6. An optical pickup apparatus for a magneto-optical recording medium on which wobbling tracks are formed, the apparatus comprising:
a light source for emitting a linearly polarized diverging light beam;
an objective lens for converging the light beam emitted by the light source onto the magneto-optical recording medium and converging a reflected light beam from the magneto-optical recording medium; and
a polarization beam splitter, disposed in a divergent/convergent light path between the light source and the objective lens, for reflecting the reflected light beam from the magneto-optical recording medium and separating it from the divergent/convergent light path, wherein
the light source is disposed so that a plane of polarization of the light beam emitted by the light source is normal to a track of the magneto-optical recording medium, and
the polarization beam splitter is disposed so that a plane which includes a component of the reflected light beam from the magneto-optical recording medium corresponding to a component of the light beam emitted by the light source which is on an optical axis and also includes a component of light separated from the divergent/convergent light path which is said reflected light beam component separated from the divergent/convergent light path is normal to a track of the magneto-optical recording medium.
7. An optical pickup apparatus according to claim 6, wherein the polarization beam splitter is disposed so that the plane which includes the component of the reflected light beam from the magneto-optical recording medium corresponding to the light beam emitted by the light source which is on the optical axis and also includes the component of the reflected light beam separated from the divergent/convergent light path is parallel to the plane of polarization of the light beam emitted by the light source.
8. An optical pickup apparatus according to claim 6, wherein said apparatus further comprises:
a diffraction grating disposed between the light source and the polarization beam splitter and based on the light beam emitted by the light source the diffraction grating produces light beams including at least a first light beam which is on the optical axis and second and third light beams located on either side of a light beam spot formed by the first light beam on a track of the magneto-optical recording medium.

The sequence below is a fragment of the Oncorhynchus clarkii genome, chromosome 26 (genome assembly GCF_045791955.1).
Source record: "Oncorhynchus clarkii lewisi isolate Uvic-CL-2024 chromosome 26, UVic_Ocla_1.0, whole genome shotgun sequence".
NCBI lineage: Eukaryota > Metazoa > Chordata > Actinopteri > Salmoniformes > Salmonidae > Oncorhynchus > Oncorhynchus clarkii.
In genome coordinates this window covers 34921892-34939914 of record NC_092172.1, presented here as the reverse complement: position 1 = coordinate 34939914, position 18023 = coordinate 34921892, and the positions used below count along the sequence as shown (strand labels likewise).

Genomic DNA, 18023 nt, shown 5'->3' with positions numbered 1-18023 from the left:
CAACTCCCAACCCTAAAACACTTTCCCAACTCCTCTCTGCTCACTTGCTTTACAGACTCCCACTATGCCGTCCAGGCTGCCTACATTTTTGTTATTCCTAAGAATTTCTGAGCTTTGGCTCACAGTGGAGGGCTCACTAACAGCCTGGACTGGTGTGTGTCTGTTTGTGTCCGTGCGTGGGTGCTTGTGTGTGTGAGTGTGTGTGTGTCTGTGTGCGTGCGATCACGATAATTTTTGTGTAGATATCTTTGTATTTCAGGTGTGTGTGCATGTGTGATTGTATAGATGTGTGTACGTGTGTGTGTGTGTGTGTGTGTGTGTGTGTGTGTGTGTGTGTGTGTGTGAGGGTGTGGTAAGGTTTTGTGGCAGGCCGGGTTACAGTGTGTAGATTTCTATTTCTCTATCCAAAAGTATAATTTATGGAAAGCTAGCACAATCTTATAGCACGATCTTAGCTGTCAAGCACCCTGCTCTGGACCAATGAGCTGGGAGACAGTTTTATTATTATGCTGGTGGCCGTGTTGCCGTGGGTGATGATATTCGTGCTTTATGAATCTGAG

9. An optical pickup method using a magneto-optical recording medium on which wobbling tracks are formed, the method comprising the steps of:
generating along an optical axis a light beam having a direction of polarization;
converging said light beam onto the magneto-optical recording medium and converging a reflected light beam from the magneto-optical recording medium; and
reflecting a component of said reflected light beam from the magneto-optical recording medium and separating it from a divergent/convergent light path, wherein
the direction of polarization of a component of said light beam is normal to a track of the magneto-optical recording medium, and
a plane which includes a component of said reflected light beam from the magneto-optical recording medium corresponding to a component of said light beam which is on the optical axis and also includes the component of said reflected light beam separated from the divergent/convergent light path is normal to the track of the magneto-optical recording medium.
10. The optical pickup method of claim 9, further comprising the step of:
diffracting said light beam into multiple light beams including at least a first light beam on the optical axis and second and third light beams located on either side of a light beam spot formed by the first light beam on a track of the magneto-optical recording medium.
11. An optical pickup method according to claim 10, wherein the step of reflecting a component of said reflected light beam from the magneto-optical recording medium and separating it from a divergent/convergent light path further comprises the step of detecting said reflected light beam reflected from the magneto-optical recording medium and separated by a separating optical system and a Wollaston prism which produces at least three light beams from each of the first, second and third light beams.
12. The optical pickup method of claim 9, wherein the step of reflecting a component of said reflected light beam from the magneto-optical recording medium and separating it from a divergent/convergent light path comprises the step of:
using a polarization beam splitter.
13. An optical pickup method according to claim 9, wherein the step of reflecting a component of said reflected light beam from the magneto-optical recording medium and separating it from a divergent/convergent light path further comprises the step of causing the plane which includes a component of said reflected light beam from the magneto-optical recording medium corresponding to the component of said light beam which is on the optical axis and also includes the component of said reflected light beam separated from the divergent/convergent light path to be parallel to a plane of polarization of said light beam.